While the unknown can be scary, it’s also exciting. The lakeside and iconic skyline views are sure to be beautiful. Reports are stating 7,000 athletes and 50,000 spectators are expected for Sunday’s events so the buzz and energy level is sure to be high. I’m really thankful for the opportunity to compete and take it all in this weekend. It’s going to be an epic adventure. I’m confident of that!

Winning the Mental Battle 

Open Swim

Sometimes challenges and tasks just seem too big. We tell ourselves we can’t do it. Sure, someone else certainly has the strength or courage to do it, but we do not. We build it up in our head to the point where it seems impossible. Those phrases are familiar in my mind. They’re dangerous and have the ability to doom a dream, idea or challenge before it ever begins.

“Our greatest battles are that with our own minds.” – Jameson Frank

Swimming continued to mess with my head over the last month or so. I can’t totally explain why, but it’s been a mental battle — a battle which begins before I even get in the water. Let’s take yesterday for example. I had a plan to attend Open Swim down at Lake Nokomis in Minneapolis, MN. The course runs about 1200 yards (or 0.70 miles) round trip across the lake and back. The furthest open water swim I’ve ever completed has been just under a half-mile. I started thinking it would be too long of a swim for me. I started running through all the what-ifs in my mind. The doubt kept increasing.

Once on the beach, I gazed out at the marked and life-guarded course as I began the long process that is putting on a wetsuit. For some reason, it looked doable. It wasn’t quite as scary as seeing the tetrahedrons out on the water the morning before a race. But I had already built it up in my head as being too difficult. I began making a plan b. Maybe I’d just swim halfway out and then come back. Yeah that would be safe. That was my plan.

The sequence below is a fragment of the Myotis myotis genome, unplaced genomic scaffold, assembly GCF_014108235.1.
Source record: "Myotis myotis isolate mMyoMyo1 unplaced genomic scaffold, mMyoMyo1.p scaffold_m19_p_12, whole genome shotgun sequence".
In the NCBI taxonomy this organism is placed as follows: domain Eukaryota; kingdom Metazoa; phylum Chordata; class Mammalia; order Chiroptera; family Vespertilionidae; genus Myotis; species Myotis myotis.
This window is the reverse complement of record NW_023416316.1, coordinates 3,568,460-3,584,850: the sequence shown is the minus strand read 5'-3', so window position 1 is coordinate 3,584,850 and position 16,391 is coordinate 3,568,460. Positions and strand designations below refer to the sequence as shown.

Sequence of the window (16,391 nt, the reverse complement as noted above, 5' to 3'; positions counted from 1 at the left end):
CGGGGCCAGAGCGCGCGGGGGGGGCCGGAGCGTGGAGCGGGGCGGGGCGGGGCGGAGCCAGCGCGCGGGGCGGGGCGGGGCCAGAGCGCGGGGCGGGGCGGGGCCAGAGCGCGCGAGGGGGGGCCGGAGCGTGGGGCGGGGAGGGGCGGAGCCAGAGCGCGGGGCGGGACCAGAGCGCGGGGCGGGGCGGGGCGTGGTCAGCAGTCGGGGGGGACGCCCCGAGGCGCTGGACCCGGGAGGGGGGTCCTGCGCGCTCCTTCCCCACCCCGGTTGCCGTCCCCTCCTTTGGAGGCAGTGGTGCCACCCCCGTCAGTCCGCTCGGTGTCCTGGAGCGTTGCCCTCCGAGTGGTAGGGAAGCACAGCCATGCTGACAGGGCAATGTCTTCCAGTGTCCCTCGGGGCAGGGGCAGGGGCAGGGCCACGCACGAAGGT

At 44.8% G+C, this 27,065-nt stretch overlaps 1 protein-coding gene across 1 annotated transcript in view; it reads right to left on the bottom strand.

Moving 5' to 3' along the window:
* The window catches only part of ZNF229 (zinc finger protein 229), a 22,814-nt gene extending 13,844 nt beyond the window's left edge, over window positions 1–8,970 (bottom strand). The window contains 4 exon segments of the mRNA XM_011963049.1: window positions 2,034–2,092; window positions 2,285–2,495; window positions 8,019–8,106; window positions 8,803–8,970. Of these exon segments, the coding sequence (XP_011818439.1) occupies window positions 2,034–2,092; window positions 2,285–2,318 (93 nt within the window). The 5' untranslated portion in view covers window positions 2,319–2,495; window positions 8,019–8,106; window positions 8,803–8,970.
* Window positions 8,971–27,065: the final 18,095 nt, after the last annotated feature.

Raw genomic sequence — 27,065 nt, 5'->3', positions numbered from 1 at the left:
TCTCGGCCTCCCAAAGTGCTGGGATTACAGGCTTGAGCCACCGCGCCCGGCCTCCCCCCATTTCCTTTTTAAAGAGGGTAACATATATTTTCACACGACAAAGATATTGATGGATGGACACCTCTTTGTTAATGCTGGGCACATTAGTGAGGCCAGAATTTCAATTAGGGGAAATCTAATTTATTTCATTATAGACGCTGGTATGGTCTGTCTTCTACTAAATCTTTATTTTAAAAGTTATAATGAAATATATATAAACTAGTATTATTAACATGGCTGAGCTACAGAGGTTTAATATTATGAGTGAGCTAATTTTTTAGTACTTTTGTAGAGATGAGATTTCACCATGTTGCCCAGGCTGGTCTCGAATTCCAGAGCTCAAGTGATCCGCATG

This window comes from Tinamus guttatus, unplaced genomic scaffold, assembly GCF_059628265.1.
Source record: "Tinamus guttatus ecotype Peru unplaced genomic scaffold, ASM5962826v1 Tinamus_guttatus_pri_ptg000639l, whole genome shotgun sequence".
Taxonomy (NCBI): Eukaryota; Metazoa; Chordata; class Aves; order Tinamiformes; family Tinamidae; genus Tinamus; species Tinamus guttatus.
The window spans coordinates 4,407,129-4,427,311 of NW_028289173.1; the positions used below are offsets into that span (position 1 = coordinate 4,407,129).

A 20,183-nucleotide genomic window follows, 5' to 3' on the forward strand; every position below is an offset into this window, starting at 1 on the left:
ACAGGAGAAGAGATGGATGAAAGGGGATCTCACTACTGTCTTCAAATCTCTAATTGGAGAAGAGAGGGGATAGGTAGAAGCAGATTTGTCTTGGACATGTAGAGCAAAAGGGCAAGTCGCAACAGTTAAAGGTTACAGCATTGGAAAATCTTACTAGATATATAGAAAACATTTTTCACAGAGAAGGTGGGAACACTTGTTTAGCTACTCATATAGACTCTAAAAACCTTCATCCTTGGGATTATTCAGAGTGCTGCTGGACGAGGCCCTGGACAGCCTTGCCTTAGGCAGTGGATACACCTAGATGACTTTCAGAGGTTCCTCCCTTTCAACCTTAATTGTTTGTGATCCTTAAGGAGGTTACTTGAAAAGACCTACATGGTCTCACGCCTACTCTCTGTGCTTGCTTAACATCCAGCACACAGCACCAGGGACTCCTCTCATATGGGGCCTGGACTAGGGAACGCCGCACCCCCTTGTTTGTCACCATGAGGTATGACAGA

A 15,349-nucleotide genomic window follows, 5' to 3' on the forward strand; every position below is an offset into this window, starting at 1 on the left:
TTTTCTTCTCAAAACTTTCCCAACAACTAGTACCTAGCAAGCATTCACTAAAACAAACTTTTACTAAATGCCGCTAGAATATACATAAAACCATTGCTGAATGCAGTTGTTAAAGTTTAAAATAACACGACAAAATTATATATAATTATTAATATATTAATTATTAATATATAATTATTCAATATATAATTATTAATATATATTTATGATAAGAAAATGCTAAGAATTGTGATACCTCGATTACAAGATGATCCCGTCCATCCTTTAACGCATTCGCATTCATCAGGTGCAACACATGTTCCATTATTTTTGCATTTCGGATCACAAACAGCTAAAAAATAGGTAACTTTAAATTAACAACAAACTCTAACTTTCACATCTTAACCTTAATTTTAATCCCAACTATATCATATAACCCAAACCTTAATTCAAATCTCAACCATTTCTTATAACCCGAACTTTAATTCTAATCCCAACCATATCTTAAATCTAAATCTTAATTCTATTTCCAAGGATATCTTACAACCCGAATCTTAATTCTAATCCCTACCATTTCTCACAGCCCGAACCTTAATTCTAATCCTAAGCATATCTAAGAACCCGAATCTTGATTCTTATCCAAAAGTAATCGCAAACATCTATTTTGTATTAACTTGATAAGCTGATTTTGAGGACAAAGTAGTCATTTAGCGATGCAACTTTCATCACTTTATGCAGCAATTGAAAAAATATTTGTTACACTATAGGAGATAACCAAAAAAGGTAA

I waded into the lake, dunked my body to adjust to water temperature, took a few breathes and started swimming. My body became weightless and enveloped by the water. I was surrounded by other swimmers, yet I still felt alone, in a peaceful way. I settled into a groove and was at the middle of the lake in what seemed like no time. This was where I had told myself I’d turn around. But I wasn’t tired. And I wanted more of this weightless, relaxing exercise. I kept swimming.

I progressed to the opposite shore and turned around for the return trip to the beach. I was completely relaxed yet actively engaged in swimming against a light wind current on the lake. How was I doing this? I’ve been much more tired while swimming shorter distances. I blocked these thoughts out of my mind the best I could, focusing on each stroke. The moment was very present. All that mattered was moving through the water with efficiency. I could analyze it all afterwards.

I stepped back on shore and looked back to see where I had been. Wow. I did it. I swam all the way across the lake and back. My confidence was sky-high. Earlier in the day I doubted my ability. Now I had completed what I thought I could not.

This didn’t cure my swimming fear, but it’s one more piece of evidence that I can use against my own brain in the future. I’m already looking forward to next week’s Open Swim night. This boost was just what I needed with only a few weeks to go until the Chicago Triathlon. A new race is sure to produce jitter and doubt. But now know I can handle a swim longer than what I’ll encounter on race day. It’s me against my brain.

It’s amazing what we can accomplish when we set fear aside, tune-out our own negative thoughts, push our limits and just believe in ourselves. Cheers to the next challenge!